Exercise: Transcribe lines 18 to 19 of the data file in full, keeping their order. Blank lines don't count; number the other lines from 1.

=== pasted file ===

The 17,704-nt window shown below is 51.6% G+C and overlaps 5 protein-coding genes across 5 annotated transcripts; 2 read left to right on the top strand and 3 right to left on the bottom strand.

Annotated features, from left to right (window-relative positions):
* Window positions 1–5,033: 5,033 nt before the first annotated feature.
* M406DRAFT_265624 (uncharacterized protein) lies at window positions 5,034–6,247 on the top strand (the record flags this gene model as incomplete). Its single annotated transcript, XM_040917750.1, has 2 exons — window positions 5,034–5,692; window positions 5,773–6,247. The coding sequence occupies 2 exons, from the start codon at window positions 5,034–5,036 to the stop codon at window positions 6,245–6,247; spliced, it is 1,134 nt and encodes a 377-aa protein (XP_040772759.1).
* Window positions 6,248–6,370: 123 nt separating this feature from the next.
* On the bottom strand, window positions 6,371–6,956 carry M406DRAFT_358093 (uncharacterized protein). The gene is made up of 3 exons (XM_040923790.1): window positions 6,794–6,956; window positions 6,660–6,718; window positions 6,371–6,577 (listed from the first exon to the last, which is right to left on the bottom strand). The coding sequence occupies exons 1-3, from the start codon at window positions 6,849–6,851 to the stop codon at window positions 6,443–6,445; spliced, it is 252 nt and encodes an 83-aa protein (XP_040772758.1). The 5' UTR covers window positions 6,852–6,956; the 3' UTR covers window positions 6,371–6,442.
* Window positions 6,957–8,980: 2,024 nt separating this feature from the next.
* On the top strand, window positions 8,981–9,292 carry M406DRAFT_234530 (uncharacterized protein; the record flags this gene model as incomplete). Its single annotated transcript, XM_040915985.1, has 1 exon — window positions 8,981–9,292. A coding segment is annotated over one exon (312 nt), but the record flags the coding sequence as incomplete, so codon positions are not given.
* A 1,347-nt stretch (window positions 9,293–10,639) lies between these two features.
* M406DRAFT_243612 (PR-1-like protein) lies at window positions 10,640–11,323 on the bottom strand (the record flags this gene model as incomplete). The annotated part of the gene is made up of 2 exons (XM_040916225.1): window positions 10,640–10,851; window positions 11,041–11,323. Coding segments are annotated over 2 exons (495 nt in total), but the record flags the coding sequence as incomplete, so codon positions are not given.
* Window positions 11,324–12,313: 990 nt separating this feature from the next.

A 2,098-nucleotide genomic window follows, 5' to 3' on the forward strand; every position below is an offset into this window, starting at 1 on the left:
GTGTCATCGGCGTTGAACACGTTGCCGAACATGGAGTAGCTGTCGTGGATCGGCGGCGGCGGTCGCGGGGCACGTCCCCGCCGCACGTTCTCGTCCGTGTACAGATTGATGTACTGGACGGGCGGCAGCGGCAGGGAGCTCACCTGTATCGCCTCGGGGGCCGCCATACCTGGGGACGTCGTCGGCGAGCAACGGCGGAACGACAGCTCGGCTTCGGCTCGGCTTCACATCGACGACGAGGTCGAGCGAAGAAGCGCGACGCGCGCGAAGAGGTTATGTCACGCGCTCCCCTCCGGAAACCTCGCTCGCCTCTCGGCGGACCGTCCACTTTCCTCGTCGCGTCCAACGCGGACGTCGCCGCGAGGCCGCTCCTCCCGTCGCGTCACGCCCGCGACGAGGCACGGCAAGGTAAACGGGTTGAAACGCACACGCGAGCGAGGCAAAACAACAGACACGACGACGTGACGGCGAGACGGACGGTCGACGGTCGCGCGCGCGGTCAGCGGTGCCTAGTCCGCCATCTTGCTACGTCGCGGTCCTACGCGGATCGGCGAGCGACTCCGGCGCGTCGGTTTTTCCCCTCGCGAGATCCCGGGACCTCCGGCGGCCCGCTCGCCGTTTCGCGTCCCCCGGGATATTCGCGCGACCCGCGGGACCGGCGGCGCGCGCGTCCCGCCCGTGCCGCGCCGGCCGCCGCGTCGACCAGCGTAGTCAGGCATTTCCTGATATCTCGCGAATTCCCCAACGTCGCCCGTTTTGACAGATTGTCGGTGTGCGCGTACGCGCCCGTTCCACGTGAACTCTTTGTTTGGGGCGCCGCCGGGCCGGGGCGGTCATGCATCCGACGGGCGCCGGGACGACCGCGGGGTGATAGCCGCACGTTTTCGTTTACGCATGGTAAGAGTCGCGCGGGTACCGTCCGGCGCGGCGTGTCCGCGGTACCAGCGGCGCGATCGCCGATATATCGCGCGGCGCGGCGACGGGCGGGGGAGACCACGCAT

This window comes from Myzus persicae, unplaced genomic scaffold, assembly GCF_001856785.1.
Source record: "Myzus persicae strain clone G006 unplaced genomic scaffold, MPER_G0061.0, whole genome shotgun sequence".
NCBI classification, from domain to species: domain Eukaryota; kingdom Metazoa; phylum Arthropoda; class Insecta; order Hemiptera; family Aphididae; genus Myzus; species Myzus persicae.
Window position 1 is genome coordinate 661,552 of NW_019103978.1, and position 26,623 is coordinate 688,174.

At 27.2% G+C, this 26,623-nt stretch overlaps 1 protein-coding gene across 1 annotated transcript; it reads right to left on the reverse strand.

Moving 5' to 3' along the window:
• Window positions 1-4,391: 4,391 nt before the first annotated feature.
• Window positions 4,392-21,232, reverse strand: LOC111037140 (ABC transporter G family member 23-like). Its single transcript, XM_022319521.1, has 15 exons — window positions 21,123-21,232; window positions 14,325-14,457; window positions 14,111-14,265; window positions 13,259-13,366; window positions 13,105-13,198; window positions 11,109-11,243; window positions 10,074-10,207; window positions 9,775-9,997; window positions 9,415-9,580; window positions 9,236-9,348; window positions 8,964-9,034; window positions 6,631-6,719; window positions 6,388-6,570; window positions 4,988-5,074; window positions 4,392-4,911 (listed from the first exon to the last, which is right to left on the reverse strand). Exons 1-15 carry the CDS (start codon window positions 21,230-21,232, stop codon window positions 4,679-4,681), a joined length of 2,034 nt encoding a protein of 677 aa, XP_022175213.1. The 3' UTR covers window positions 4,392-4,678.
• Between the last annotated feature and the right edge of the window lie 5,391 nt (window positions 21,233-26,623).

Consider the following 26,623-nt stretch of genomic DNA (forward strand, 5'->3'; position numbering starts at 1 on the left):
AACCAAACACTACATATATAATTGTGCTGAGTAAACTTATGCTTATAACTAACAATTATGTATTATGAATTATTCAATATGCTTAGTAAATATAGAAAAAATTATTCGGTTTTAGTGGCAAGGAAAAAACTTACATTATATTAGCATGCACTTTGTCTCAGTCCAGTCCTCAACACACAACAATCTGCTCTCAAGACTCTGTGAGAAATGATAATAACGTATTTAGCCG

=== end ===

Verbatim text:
At 27.2% G+C, this 26,623-nt stretch overlaps 1 protein-coding gene across 1 annotated transcript; it reads right to left on the reverse strand.

Moving 5' to 3' along the window: